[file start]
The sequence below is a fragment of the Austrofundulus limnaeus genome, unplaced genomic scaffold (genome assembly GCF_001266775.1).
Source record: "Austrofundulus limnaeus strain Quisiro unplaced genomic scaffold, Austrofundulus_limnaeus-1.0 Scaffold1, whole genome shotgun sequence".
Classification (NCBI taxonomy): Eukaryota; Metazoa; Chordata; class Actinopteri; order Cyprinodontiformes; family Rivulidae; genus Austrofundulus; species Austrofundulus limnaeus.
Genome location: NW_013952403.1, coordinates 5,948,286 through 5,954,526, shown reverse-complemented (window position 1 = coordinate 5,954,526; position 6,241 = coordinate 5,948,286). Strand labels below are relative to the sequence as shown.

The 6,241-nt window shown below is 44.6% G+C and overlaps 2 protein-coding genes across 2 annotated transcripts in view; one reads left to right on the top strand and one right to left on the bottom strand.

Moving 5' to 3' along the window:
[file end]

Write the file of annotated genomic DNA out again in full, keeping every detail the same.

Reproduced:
The sequence below is a fragment of the Austrofundulus limnaeus genome, unplaced genomic scaffold (genome assembly GCF_001266775.1).
Source record: "Austrofundulus limnaeus strain Quisiro unplaced genomic scaffold, Austrofundulus_limnaeus-1.0 Scaffold1, whole genome shotgun sequence".
Classification (NCBI taxonomy): Eukaryota; Metazoa; Chordata; class Actinopteri; order Cyprinodontiformes; family Rivulidae; genus Austrofundulus; species Austrofundulus limnaeus.
Genome location: NW_013952403.1, coordinates 5,948,286 through 5,954,526, shown reverse-complemented (window position 1 = coordinate 5,954,526; position 6,241 = coordinate 5,948,286). Strand labels below are relative to the sequence as shown.

The 6,241-nt window shown below is 44.6% G+C and overlaps 2 protein-coding genes across 2 annotated transcripts in view; one reads left to right on the top strand and one right to left on the bottom strand.

Moving 5' to 3' along the window: